Amanda Sandford, ASH-UK, comments on the importance of banning tobacco displays..


November 9, 2009 - from Amanda Sandford, research manager at ASH (Action on Smoking and Health - UK). The anti-tobacco response to Patrick Bashman and John Luik argument against a ban on tobacco display advertising.

There are many reasons why children take up smoking but youth exposure to tobacco marketing is a key factor. Although most forms of tobacco promotion were outlawed in the UK by the Tobacco Advertising and Promotion Act 2002, the tobacco industry has continued to use its marketing muscle to lure children to its products through elaborate displays and fancy packaging. Point of sale displays also work by increasing youth perception that smoking is commonplace and that cigarettes are easily available.

The primary purpose of the display ban is therefore to protect children from tobacco marketing and reduce the uptake of smoking. But displays also encourage impulse purchasing and can weaken the resolve of recent adult quitters. Evidence from Australia shows that removing tobacco from public view reduces both impulse purchasing and the likelihood that young people will attempt to buy cigarettes.

Naturally, the tobacco industry disputes the evidence because of its need to recruit and maintain new customers. The industry has an established track record of contesting research evidence to delay regulation. Tactics include challenging the evidence in order to create uncertainty and using apparently 'independent' researchers to do its dirty work. Such allies include the Cato Institute, for example.

So what does the experience of Canada and Iceland - where display bans have now been in force for a number of years – tell us? Firstly, that there has been a fall in youth smoking. Research has shown that the more widespread young people think smoking is, the more they want to try it. Young people greatly overestimate the proportion of adults who smoke and promotional displays help maintain those mistaken beliefs.

And in the case of Ireland, research suggests the display ban is already beginning to have an impact: one large survey found that significantly fewer young people believed that they could get away with trying to buy cigarettes since the display ban came into effect.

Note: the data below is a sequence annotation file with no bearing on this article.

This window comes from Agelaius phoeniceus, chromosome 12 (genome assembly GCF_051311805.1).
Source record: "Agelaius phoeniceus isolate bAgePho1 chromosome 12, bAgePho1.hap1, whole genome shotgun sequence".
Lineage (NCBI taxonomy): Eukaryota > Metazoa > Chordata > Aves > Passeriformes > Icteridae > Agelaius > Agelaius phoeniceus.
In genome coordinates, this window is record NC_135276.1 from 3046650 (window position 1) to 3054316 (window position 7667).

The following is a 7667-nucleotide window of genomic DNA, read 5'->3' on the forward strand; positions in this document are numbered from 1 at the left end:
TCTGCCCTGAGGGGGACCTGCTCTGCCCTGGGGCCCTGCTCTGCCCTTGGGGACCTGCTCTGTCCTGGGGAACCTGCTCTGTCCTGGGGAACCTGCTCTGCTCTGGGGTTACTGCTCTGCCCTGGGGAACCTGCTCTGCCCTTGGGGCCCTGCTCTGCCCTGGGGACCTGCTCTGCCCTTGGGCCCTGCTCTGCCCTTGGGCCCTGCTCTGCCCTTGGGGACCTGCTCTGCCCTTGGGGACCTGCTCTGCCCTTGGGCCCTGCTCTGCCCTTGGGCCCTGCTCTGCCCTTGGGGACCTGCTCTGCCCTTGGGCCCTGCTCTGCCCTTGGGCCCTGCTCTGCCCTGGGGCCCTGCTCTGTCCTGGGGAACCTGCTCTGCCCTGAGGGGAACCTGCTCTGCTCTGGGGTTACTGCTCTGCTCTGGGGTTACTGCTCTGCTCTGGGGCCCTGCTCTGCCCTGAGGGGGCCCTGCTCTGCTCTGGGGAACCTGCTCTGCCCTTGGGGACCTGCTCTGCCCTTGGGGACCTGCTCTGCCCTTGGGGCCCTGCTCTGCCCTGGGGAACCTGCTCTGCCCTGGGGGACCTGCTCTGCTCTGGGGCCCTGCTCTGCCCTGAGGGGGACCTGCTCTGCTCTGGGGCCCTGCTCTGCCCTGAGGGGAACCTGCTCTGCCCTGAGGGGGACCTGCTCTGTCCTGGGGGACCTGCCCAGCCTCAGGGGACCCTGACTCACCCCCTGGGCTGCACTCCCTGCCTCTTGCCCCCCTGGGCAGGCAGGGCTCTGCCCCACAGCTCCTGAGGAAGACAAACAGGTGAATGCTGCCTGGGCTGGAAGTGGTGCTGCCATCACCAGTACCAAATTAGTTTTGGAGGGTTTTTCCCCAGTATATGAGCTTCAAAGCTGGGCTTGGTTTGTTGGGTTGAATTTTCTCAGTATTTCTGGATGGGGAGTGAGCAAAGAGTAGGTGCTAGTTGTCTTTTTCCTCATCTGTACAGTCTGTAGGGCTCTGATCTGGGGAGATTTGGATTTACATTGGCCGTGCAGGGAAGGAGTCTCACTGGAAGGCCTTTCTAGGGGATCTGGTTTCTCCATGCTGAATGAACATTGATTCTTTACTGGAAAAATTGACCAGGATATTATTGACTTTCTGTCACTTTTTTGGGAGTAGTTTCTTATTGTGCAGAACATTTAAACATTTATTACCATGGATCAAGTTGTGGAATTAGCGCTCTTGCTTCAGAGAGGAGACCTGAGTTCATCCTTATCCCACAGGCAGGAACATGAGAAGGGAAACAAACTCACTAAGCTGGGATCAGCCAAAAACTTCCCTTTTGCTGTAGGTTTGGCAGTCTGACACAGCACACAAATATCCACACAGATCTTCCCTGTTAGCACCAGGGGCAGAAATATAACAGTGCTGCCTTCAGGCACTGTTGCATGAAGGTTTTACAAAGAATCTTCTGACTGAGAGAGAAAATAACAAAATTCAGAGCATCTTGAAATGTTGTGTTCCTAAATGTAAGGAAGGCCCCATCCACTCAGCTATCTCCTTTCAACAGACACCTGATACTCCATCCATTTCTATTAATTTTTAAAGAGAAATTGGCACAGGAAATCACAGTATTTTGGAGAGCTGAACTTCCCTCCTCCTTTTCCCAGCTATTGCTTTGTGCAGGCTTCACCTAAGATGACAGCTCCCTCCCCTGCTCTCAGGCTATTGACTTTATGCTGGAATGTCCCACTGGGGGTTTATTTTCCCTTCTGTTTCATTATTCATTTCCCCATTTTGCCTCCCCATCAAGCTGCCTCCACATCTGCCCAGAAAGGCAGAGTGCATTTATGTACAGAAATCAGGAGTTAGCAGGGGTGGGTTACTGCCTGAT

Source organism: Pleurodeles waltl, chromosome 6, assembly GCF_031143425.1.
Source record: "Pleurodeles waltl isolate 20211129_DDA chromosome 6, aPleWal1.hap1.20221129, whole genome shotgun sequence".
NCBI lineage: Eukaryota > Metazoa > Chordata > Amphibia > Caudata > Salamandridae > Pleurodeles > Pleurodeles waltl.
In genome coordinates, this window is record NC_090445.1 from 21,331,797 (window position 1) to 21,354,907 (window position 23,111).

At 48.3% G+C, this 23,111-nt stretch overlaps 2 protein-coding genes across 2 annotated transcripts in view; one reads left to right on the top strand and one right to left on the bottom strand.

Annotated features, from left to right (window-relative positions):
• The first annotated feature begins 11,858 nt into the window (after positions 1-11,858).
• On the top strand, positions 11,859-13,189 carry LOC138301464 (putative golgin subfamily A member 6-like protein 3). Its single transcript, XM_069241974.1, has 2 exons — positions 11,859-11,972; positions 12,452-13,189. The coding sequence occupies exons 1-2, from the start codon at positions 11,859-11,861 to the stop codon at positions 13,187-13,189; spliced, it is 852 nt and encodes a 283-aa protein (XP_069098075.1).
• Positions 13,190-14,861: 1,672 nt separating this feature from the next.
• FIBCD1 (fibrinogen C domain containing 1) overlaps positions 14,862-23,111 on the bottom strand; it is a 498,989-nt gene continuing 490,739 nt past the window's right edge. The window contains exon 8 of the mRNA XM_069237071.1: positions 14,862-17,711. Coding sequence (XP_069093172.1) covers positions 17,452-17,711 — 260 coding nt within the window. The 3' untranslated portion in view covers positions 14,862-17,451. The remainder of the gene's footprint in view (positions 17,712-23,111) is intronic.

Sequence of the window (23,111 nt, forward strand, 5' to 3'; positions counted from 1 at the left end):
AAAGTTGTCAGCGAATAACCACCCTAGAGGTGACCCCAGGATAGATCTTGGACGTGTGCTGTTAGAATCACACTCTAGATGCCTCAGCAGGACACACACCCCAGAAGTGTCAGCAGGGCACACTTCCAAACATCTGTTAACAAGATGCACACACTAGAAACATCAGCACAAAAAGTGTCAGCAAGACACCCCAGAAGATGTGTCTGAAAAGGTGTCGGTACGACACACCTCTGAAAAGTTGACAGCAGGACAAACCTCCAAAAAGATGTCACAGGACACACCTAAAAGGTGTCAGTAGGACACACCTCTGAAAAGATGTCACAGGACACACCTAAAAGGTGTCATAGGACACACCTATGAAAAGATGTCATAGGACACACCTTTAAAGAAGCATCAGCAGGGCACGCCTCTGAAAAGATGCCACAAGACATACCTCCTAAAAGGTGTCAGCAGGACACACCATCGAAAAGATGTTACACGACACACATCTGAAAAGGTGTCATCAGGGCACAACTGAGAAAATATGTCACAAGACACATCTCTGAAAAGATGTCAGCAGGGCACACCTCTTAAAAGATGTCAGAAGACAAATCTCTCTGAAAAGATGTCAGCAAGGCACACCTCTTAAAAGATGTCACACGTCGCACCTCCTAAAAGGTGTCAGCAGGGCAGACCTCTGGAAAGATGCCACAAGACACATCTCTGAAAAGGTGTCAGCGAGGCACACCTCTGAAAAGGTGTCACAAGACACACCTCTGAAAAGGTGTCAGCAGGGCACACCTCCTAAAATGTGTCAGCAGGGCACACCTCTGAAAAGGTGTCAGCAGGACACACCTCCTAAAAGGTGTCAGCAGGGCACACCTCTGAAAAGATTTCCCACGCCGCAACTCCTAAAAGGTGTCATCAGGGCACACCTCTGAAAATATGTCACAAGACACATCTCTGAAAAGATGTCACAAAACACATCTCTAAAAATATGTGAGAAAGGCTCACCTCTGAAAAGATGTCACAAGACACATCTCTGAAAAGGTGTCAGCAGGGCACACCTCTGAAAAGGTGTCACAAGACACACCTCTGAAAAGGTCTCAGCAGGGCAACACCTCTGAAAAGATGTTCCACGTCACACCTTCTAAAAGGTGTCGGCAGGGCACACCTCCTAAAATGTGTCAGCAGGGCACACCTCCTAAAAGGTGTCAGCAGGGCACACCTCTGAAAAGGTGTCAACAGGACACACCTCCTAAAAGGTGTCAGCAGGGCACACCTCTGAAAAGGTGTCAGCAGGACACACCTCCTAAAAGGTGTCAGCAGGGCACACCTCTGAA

If tobacco display bans had no beneficial impact it’s highly unlikely that other jurisdictions would follow the example of Canada and Iceland. In Canada, Saskatchewan was the pioneer and the other provinces quickly followed its lead. Just as with the public places smoking bans, success breeds success. The domino effect is now rippling through the UK, Australia and Norway, and other nations will surely follow suit.

In addition to the health benefits arising from a decline in smoking, putting tobacco products out of sight does not appear to adversely affect businesses. About 90 per cent of smokers know what brand they intend to buy even before entering a shop, so the fact that their brands are not on display is not an issue. Contrary to the misinformation put out by the tobacco industry, none of the jurisdictions that have tobacco display bans have reported economic hardship as a result of this measure.

Furthermore there is simply no evidence to support the claim that putting tobacco out of sight at the point of sale leads to an increase in illegal sales. The vast majority of retailers are law-abiding and would not be tempted to try and sell illicit products. The rise in smuggling in both Ireland and Canada predates the implementation of display bans and there is no evidence of any causal association. Tobacco smuggling is clearly a huge problem that requires a strategic response but abandoning a policy that would stop tobacco being promoted to young people is not the answer.

The views expressed on politics.co.uk's comment pages are not necessarily those of the website or its owners.

Reference: Comment: Forget what the tobacco industry says, Politics.co.uk, 11/7/2009.

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